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Strategic sourcing: is it a variant of Lean Six Sigma?

Strategic sourcing (as defined in the May 25, 2005 memorandum issued by the Office of Management and Budget) is "the collaborative and structured process of critically analyzing an organization's spending and using this information to make business decisions about acquiring commodities and services more effectively and efficiently." Matching the voice of the customer and the voice of the market is a subtle but important part of strategic sourcing.

Lean Six Sigma

Lean Six Sigma (LSS) is an organized collection of techniques that focus on increasing speed ("Lean") and improving quality ("Six Sigma"). Matching to the voice of the customer and the voice of the process is critically important in LSS.

As commonly practiced, both strategic sourcing and LSS are data-driven and focused on rapid, cost-effective continuous improvement. Strategic sourcing could easily be viewed as a special type of transactional LSS project.

Transactional LSS projects range between two extremes. The first extreme mimics manufacturing LSS, where simply improving efficiency brings improved effectiveness as a byproduct. A transactional example of this could be a pizza order call center where quickly walking the customer through a limited set of standard choices and accurately documenting the result are the hallmarks of efficiency. The efficiency metrics might be calls taken per staff-hour and errors per hundred calls.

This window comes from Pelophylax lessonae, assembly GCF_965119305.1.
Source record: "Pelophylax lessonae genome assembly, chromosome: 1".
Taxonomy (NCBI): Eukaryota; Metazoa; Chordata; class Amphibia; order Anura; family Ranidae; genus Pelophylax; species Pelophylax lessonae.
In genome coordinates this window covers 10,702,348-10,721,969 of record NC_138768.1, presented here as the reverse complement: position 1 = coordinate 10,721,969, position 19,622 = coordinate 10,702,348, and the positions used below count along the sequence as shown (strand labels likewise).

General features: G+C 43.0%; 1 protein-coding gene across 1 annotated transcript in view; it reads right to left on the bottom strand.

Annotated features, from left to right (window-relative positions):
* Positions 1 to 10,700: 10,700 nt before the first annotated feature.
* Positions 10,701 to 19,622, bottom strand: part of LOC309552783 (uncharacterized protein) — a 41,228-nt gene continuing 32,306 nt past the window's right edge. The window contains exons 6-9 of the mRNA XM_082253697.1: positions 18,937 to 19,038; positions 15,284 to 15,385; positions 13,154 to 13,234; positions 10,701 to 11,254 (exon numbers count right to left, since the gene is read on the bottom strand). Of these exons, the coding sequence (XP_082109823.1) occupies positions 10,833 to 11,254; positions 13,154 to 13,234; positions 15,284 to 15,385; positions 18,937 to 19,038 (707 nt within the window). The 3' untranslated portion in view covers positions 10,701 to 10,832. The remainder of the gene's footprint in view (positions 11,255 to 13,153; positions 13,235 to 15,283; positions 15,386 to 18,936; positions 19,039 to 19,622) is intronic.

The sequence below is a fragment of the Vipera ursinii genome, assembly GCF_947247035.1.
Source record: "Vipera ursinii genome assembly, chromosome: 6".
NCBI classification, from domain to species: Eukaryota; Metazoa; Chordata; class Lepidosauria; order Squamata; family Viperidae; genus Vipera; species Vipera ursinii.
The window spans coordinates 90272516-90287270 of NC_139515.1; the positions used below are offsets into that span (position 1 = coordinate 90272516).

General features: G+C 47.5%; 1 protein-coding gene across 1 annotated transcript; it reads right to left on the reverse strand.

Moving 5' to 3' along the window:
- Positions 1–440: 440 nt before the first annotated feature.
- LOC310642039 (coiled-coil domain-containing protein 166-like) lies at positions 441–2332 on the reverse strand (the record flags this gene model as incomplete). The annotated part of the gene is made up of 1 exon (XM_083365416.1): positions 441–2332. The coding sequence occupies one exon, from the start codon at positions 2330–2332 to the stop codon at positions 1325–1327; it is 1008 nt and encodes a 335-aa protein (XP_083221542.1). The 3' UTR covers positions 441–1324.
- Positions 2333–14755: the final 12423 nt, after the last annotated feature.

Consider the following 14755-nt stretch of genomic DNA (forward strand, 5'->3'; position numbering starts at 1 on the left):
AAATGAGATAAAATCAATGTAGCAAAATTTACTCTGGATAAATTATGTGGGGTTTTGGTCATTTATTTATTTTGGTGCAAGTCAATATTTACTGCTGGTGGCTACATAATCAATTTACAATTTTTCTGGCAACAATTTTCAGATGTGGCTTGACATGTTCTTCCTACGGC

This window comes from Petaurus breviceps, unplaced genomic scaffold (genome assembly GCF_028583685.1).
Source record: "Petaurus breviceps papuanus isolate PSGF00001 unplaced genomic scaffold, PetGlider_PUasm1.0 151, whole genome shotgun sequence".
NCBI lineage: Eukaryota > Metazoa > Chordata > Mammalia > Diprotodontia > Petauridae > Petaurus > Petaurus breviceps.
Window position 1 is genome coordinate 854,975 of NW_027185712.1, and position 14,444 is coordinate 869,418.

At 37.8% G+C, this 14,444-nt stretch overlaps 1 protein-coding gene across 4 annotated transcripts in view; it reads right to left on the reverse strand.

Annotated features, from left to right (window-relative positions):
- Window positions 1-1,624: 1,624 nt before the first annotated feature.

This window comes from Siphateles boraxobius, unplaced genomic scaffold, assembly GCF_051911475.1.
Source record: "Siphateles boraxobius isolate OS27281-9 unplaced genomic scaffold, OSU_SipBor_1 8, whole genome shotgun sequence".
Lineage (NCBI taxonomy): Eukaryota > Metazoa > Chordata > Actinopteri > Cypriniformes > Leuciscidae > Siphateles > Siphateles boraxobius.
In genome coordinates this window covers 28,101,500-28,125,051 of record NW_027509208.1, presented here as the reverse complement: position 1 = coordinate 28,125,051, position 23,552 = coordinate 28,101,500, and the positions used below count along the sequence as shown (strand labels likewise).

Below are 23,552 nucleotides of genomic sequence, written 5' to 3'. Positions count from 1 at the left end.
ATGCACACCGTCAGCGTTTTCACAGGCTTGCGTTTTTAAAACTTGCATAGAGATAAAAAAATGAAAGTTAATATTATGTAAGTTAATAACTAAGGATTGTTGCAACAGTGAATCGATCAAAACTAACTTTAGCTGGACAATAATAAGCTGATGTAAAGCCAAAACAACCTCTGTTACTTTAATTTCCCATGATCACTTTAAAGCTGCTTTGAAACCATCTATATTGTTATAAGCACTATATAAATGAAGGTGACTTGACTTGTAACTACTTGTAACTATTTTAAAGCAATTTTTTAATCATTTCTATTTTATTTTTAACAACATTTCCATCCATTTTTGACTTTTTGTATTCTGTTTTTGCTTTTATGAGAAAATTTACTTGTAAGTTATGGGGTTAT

The second extreme is distinctly different from manufacturing LSS and focuses on improving effectiveness (with efficiency as a secondary benefit of effectiveness). An example would be a suicide-prevention call center where keeping the client alive is the overarching effectiveness goal. The metrics might be dropped (missed) calls, percentage of clients talked out of suicide, and clients who were successfully referred to a clinician.

A key effectiveness concept in Strategic Sourcing is an end-to-end look at the acquisition process. With this, we look at reducing the "noise" that obscures the true voice of the customer from the supplier as well as the noise that makes it difficult for the customer to recognize what needlessly drives up supplier cost. Typically, efficiency-focused LSS project opportunities are often discovered as a Strategic Sourcing project team gathers information on and understanding of the requirement and the market.

The Strategic Sourcing project team is called a commodity team (CT) or sometimes a commodity council. Generically, Strategic Sourcing starts with an opportunity assessment that identifies a target for study. Strategic Sourcing is an improvement process during which the CT develops a profound understanding of the requirement and the market that supplies it. With this understanding (analysis) in hand, the CT develops an improvement strategy. The team then implements the strategy and manages (controls) resulting contract performance.

Some of the key concepts underlying Lean Six Sigma are:

* Lean

** Focus is eliminating non-value-added (from customer perspective) waste in a process or service

** Result is reducing service cycle times, improving on-time delivery of products and services, and reducing cost

* Six Sigma

** Term originally comes from statistics

** Focus is reducing variation in a process

** Result is achieving improvements in service, quality, and cost

* Theory of Constraints

** Emphasizes throughput

** Convoy is only as fast as the slowest ship.